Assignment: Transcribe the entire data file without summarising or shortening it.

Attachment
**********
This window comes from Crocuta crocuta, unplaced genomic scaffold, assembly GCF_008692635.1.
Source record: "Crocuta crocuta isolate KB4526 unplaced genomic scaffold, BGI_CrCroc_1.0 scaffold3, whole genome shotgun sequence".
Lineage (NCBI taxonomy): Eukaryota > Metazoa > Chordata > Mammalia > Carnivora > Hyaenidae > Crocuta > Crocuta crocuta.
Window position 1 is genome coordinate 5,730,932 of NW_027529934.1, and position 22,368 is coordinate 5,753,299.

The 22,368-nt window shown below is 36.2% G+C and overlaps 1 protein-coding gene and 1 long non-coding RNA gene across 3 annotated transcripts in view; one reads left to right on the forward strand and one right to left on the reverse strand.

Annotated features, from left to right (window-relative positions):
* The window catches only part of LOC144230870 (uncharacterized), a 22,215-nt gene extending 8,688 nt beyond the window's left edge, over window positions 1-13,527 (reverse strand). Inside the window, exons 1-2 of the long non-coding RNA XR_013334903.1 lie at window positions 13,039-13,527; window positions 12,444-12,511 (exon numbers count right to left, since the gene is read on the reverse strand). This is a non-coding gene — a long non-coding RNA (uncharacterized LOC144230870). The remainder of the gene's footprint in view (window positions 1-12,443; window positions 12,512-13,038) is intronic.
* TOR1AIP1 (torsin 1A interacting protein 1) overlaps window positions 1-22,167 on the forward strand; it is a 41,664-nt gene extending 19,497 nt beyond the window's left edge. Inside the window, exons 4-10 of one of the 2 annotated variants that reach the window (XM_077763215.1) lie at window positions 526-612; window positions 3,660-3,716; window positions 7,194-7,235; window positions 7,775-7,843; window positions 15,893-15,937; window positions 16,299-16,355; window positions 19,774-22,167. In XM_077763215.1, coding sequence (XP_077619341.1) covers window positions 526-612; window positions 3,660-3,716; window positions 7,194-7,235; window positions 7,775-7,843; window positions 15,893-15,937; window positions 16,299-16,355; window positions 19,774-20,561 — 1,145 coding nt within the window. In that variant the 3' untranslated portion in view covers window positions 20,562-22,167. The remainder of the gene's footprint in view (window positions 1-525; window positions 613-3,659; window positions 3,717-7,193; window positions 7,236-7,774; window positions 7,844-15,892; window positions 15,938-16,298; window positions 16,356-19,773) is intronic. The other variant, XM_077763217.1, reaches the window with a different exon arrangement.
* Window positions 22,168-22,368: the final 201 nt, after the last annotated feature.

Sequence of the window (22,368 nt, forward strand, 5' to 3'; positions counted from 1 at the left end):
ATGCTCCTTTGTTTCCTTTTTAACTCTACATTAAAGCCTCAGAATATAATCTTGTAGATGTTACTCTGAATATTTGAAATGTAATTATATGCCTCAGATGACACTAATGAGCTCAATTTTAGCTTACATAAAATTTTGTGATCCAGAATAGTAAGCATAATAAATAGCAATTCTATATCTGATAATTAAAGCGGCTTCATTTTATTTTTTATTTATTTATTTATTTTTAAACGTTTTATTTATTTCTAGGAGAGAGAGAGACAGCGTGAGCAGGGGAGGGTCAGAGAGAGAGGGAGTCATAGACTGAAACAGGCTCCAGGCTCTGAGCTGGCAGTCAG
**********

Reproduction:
This window comes from Crocuta crocuta, unplaced genomic scaffold, assembly GCF_008692635.1.
Source record: "Crocuta crocuta isolate KB4526 unplaced genomic scaffold, BGI_CrCroc_1.0 scaffold3, whole genome shotgun sequence".
Lineage (NCBI taxonomy): Eukaryota > Metazoa > Chordata > Mammalia > Carnivora > Hyaenidae > Crocuta > Crocuta crocuta.
Window position 1 is genome coordinate 5,730,932 of NW_027529934.1, and position 22,368 is coordinate 5,753,299.

The 22,368-nt window shown below is 36.2% G+C and overlaps 1 protein-coding gene and 1 long non-coding RNA gene across 3 annotated transcripts in view; one reads left to right on the forward strand and one right to left on the reverse strand.

Annotated features, from left to right (window-relative positions):
* The window catches only part of LOC144230870 (uncharacterized), a 22,215-nt gene extending 8,688 nt beyond the window's left edge, over window positions 1-13,527 (reverse strand). Inside the window, exons 1-2 of the long non-coding RNA XR_013334903.1 lie at window positions 13,039-13,527; window positions 12,444-12,511 (exon numbers count right to left, since the gene is read on the reverse strand). This is a non-coding gene — a long non-coding RNA (uncharacterized LOC144230870). The remainder of the gene's footprint in view (window positions 1-12,443; window positions 12,512-13,038) is intronic.
* TOR1AIP1 (torsin 1A interacting protein 1) overlaps window positions 1-22,167 on the forward strand; it is a 41,664-nt gene extending 19,497 nt beyond the window's left edge. Inside the window, exons 4-10 of one of the 2 annotated variants that reach the window (XM_077763215.1) lie at window positions 526-612; window positions 3,660-3,716; window positions 7,194-7,235; window positions 7,775-7,843; window positions 15,893-15,937; window positions 16,299-16,355; window positions 19,774-22,167. In XM_077763215.1, coding sequence (XP_077619341.1) covers window positions 526-612; window positions 3,660-3,716; window positions 7,194-7,235; window positions 7,775-7,843; window positions 15,893-15,937; window positions 16,299-16,355; window positions 19,774-20,561 — 1,145 coding nt within the window. In that variant the 3' untranslated portion in view covers window positions 20,562-22,167. The remainder of the gene's footprint in view (window positions 1-525; window positions 613-3,659; window positions 3,717-7,193; window positions 7,236-7,774; window positions 7,844-15,892; window positions 15,938-16,298; window positions 16,356-19,773) is intronic. The other variant, XM_077763217.1, reaches the window with a different exon arrangement.
* Window positions 22,168-22,368: the final 201 nt, after the last annotated feature.

Sequence of the window (22,368 nt, forward strand, 5' to 3'; positions counted from 1 at the left end):
ATGCTCCTTTGTTTCCTTTTTAACTCTACATTAAAGCCTCAGAATATAATCTTGTAGATGTTACTCTGAATATTTGAAATGTAATTATATGCCTCAGATGACACTAATGAGCTCAATTTTAGCTTACATAAAATTTTGTGATCCAGAATAGTAAGCATAATAAATAGCAATTCTATATCTGATAATTAAAGCGGCTTCATTTTATTTTTTATTTATTTATTTATTTTTAAACGTTTTATTTATTTCTAGGAGAGAGAGAGACAGCGTGAGCAGGGGAGGGTCAGAGAGAGAGGGAGTCATAGACTGAAACAGGCTCCAGGCTCTGAGCTGGCAGTCAG